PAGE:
Grammars of Nihilism

George Steiner is one of those cultural critics I have heard more about than actually read. This recent profile cum interview in the Globe and Mail reminds me to investigate his work in more depth. Mostly he criticizes the decline of contemporary culture and the rejection of history,

To wit, millions can read computer manuals, but very, very few people today have either the wish or the will to read The Iliad.

Every generation loses a little bit of the past, as new poems and novels jostle for attention. But Steiner (like Baudrillard, Sontag and Paglia) believes that the catastrophic forgetfulness that has overtaken the West since the Second World War is a sign that the print culture that sustained us for six centuries is actually dying.

These criticisms are nothing new. But what I did find interesting was the next move Steiner made from an end to high culture to the disappearence of transcendent motivations for creativity.

He has convinced himself that nihilism is not inevitable, if only because it would be tedious in a way we are not wired to tolerate. Something will take the place of the culture that is passing away. “I won’t live to see what it will be, but it might be splendid.”

What it will not be, he is certain, is transcendent. Many thinkers have observed that literal belief in God, or any reality behind the reality we see, is rapidly disappearing wherever modern values and technology penetrate. Steiner is one of the first seriously to ask what that may do to the human imagination.

He casts the net wide. It’s not only that almost everything of beauty in our culture was made by people who believed in and hoped for life after death. It’s also that our great political and social thinkers believed likewise. For Steiner, in his tongue-in-cheek mode, idealistic Marxism is nothing more than a “heresy” of Judaism.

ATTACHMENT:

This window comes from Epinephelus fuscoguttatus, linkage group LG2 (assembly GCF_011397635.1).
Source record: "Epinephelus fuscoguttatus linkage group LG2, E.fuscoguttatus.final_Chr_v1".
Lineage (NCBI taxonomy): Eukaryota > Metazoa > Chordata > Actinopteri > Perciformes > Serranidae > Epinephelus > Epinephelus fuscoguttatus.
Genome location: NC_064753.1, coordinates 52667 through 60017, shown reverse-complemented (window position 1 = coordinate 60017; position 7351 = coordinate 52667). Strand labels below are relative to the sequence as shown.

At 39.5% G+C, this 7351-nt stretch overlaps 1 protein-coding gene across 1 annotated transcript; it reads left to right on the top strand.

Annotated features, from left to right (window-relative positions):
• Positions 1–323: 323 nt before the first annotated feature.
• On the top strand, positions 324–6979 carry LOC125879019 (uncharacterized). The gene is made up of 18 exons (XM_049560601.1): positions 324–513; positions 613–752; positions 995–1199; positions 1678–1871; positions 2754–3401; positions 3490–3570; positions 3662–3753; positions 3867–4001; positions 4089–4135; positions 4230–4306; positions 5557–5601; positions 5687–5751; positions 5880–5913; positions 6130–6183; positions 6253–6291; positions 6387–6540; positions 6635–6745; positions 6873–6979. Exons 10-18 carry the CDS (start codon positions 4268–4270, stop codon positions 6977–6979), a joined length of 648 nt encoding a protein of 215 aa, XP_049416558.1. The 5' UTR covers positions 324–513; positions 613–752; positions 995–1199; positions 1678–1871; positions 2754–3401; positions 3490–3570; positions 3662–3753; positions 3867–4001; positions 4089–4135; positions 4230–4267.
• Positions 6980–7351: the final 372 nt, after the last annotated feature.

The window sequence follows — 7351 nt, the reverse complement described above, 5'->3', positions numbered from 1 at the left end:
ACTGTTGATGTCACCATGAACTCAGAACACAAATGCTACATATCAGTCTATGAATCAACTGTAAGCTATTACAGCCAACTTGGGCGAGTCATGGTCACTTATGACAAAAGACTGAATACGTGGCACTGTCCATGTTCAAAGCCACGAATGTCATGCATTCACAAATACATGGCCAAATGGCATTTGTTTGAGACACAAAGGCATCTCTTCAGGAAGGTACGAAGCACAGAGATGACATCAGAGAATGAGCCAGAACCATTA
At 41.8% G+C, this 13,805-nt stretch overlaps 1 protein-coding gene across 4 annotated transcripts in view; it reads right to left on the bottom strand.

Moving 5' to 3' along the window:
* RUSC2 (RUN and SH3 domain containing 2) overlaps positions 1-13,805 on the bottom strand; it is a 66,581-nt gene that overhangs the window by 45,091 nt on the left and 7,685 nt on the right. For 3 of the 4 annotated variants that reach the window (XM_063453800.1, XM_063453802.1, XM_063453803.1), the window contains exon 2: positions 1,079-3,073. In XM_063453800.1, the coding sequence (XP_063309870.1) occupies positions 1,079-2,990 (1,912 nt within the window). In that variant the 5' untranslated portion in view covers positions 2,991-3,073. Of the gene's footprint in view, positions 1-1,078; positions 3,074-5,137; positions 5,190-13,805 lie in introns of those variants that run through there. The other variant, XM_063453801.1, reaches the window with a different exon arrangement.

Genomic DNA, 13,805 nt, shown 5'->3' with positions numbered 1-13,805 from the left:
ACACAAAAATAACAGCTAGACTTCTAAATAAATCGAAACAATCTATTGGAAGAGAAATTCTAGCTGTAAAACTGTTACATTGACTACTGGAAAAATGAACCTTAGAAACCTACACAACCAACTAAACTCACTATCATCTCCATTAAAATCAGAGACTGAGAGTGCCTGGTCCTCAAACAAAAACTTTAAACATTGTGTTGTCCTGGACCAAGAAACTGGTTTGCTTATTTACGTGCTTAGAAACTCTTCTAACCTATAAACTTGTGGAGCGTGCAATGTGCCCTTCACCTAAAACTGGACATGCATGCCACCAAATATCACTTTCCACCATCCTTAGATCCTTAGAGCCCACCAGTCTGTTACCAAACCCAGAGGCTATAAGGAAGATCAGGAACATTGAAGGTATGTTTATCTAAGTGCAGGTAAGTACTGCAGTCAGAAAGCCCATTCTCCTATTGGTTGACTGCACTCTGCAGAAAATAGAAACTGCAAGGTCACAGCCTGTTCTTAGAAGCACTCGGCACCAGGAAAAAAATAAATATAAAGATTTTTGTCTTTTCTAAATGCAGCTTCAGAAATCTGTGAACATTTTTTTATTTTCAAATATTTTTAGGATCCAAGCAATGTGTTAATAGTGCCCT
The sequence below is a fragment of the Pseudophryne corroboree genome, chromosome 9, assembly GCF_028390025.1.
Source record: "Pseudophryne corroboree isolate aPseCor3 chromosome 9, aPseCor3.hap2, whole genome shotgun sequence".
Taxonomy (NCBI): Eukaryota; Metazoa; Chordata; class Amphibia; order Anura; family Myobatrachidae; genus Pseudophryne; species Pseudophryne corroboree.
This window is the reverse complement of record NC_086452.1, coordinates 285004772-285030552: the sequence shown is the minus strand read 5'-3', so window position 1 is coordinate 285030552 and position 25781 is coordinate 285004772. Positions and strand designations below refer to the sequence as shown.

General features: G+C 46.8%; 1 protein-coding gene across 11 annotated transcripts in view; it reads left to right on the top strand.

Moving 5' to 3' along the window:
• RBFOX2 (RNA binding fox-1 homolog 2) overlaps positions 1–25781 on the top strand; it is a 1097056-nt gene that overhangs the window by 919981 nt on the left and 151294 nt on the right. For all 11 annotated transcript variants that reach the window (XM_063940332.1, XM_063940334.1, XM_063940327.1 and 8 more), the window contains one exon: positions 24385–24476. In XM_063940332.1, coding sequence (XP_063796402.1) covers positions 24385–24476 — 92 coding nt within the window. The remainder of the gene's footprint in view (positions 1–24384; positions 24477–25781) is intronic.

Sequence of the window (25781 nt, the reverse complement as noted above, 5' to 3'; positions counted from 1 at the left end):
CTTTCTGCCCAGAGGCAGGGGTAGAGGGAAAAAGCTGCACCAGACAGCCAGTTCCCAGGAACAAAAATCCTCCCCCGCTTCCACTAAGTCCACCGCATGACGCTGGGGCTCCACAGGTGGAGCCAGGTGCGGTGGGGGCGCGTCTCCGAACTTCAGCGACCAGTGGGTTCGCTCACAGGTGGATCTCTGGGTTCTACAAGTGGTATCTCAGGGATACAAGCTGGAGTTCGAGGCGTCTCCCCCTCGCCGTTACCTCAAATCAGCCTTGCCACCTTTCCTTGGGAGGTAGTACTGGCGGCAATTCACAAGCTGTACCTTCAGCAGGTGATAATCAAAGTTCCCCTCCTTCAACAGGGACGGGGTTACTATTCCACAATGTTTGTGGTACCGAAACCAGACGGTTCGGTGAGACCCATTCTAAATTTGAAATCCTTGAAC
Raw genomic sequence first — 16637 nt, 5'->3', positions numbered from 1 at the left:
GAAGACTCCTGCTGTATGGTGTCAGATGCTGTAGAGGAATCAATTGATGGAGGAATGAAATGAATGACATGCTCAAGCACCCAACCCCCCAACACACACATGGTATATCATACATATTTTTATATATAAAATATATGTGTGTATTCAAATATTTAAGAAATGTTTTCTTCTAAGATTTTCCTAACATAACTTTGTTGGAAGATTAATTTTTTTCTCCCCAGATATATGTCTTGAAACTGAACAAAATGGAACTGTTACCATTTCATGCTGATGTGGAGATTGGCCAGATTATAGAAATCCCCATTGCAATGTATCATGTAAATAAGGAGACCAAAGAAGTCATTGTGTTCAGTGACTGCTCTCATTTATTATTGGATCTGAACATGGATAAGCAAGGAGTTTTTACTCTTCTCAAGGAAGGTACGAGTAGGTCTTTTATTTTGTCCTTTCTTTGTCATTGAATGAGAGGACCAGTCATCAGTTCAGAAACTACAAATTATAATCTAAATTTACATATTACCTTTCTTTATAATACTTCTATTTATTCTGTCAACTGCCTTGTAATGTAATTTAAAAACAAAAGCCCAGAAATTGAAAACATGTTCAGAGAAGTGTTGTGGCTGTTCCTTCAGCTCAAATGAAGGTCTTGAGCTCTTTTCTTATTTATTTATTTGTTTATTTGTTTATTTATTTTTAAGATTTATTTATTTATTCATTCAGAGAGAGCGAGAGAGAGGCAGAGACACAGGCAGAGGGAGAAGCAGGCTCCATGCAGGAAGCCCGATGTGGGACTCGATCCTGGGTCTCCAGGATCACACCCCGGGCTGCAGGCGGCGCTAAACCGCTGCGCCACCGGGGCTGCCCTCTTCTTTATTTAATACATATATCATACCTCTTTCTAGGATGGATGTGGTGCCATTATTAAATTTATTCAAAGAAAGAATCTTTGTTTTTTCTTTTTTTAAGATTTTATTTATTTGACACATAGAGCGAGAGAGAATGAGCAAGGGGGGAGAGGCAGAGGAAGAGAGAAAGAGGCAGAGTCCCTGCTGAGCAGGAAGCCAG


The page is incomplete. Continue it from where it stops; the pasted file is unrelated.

“Certain kinds of Western creation are underwritten by the possible existence of God,” he says. “When that question becomes embarrassing exhibitionism among educated people, as it has, then there are orders of [artistic] work that we will not be getting again in the West.”

I wrote about money being an extrinsic motivation for creativity a few days ago and argued that intrinsic motivation is a necessary part of creativity. But is this conclusion an artifact of our historical perspective, living in a secular age after the so-called death of God. I think our contemporary relation to religion is neither a simple nihilism or a return to fundamentalism, but the discourse about creativity in the contemporary world is certainly secular. Few, if any, people are exhorting us to create for the glory of God or for a reward in heaven. I’m sure many people do create for these reasons. What I’m saying is that the transcendent reason is rarely described or analyzed in contemporary studies of how creativity works.

I personally believe creativity can be secular. What is interesting is to question why we, like Steiner, admire the divinely inspired work of the past so much? What quality gives these works so much power? Can this quality be replaced by a secular motive? Finally what does the success of an extrinsic motive of the past - glory for god - have to say about extrinsic motives in general today?